A month into Baltimore Police Commissioner Michael Harrison’s tenure atop one of the country’s most challenged law enforcement agencies, he’s reshaping it — looking nationally for candidates and turning a critical eye to command staff.
“I’m here for the long haul,” Harrison said, to reform the department “and to make Baltimore the safe city it was always supposed to be.”
Harrison said he’s seeking outside candidates to fill leadership positions key to bringing change to the beleaguered department, which has suffered excessive leadership turnover and a corruption scandal. And he must meet constant reform deadlines under a U.S. Justice Department consent decree.
Four commanders have left in recent weeks. Harrison has brought in two former colleagues from New Orleans, the department he served for 28 years before coming to Baltimore this year.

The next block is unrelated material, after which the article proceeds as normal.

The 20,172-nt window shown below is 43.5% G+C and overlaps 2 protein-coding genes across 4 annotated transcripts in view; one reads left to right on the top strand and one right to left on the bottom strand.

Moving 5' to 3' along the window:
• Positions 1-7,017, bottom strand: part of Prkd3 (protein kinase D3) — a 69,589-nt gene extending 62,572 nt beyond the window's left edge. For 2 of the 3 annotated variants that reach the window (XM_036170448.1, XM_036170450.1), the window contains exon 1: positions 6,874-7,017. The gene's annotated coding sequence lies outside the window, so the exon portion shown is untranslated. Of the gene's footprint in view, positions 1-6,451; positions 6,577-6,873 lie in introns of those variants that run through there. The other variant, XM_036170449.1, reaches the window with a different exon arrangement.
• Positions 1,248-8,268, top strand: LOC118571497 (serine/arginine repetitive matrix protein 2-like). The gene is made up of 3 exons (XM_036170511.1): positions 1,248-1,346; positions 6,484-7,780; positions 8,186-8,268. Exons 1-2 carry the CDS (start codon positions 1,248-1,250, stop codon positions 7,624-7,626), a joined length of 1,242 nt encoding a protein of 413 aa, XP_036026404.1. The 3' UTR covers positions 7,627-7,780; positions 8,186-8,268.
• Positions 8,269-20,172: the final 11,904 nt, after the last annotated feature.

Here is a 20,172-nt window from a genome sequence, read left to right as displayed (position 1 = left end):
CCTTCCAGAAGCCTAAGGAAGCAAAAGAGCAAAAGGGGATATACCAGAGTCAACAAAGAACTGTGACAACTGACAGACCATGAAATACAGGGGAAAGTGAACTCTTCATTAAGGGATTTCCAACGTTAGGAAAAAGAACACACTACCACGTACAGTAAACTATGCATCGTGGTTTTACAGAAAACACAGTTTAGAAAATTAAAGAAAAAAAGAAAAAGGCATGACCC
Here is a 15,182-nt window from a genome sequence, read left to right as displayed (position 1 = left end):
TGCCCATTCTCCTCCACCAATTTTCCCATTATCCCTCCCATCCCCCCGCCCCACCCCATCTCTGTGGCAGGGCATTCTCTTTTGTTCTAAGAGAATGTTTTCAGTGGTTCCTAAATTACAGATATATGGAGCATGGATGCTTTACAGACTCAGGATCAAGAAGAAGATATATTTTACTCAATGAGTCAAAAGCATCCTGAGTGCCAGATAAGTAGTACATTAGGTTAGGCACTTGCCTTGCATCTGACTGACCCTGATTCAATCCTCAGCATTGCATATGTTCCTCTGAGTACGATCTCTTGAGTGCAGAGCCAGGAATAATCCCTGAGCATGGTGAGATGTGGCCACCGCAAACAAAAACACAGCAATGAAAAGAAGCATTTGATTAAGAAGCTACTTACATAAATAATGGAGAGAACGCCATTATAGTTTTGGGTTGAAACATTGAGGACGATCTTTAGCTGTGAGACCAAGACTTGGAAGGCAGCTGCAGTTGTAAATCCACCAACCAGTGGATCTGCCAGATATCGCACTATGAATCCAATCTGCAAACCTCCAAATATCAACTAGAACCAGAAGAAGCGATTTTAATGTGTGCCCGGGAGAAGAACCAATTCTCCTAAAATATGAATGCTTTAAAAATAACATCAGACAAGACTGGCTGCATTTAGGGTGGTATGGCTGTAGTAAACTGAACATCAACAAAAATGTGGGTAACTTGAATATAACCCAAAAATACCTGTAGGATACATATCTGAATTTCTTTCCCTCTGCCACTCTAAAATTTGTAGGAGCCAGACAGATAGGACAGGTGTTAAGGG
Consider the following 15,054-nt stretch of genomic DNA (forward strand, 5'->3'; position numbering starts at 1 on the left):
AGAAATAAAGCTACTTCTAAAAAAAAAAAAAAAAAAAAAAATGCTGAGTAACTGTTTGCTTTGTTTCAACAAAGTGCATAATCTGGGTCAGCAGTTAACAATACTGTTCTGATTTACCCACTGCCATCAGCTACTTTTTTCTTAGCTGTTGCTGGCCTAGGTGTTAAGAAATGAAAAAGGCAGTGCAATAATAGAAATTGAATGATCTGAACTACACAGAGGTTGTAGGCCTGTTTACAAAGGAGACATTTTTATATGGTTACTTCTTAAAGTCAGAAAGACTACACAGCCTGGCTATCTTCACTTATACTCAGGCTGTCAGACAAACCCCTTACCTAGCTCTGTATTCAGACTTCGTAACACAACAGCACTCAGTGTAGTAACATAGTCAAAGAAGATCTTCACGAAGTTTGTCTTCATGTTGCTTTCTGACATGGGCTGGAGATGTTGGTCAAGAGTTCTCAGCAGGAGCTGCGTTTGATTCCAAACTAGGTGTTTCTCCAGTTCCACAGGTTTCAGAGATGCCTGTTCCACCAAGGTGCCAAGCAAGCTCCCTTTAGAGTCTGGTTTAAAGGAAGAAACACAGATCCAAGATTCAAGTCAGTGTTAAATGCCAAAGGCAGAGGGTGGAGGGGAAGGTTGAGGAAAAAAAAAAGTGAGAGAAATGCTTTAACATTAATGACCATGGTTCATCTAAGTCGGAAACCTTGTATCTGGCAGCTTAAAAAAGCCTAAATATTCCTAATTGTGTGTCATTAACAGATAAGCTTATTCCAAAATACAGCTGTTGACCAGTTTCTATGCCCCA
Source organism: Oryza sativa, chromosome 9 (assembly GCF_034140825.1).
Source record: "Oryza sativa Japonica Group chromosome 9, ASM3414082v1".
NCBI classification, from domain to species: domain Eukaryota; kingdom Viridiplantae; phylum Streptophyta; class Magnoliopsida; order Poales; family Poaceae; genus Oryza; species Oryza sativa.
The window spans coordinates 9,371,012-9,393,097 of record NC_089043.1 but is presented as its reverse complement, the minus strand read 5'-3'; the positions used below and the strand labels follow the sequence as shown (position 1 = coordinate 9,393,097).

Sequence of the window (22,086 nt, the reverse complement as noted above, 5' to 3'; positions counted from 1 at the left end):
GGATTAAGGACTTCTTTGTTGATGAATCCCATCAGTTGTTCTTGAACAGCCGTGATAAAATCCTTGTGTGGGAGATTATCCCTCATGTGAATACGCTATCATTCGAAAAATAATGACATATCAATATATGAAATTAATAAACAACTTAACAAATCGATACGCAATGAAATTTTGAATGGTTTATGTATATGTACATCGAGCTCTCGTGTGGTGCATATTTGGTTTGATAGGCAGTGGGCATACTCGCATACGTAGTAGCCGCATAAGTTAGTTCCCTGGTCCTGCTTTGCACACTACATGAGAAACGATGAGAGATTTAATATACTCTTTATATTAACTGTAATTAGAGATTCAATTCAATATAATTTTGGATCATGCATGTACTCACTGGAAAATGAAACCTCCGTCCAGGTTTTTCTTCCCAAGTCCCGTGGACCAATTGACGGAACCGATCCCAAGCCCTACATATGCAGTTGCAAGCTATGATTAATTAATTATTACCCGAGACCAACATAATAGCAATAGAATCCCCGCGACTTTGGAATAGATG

“Right now, I am in the middle of making command and executive level assessments to determine the will and capacity, and what works well and what doesn’t work well, who we have and what their capacities are,” he said.
Harrison is interviewing the existing command staff of nearly 40, including colonels, lieutenant colonels and majors, to decide how to “appropriately and effectively conduct the reorganization that makes the department effective.”
He’s enlisted the help of Sheryl Goldstein, vice president of the Abell Foundation, to analyze the department’s structure. Goldstein, who has held posts with the Police Executive Research Forum, previously served as director of the Mayor’s Office on Criminal Justice under Mayors Sheila Dixon and Stephanie Rawlings-Blake, working closely with then-Commissioner Frederick H. Bealefeld III.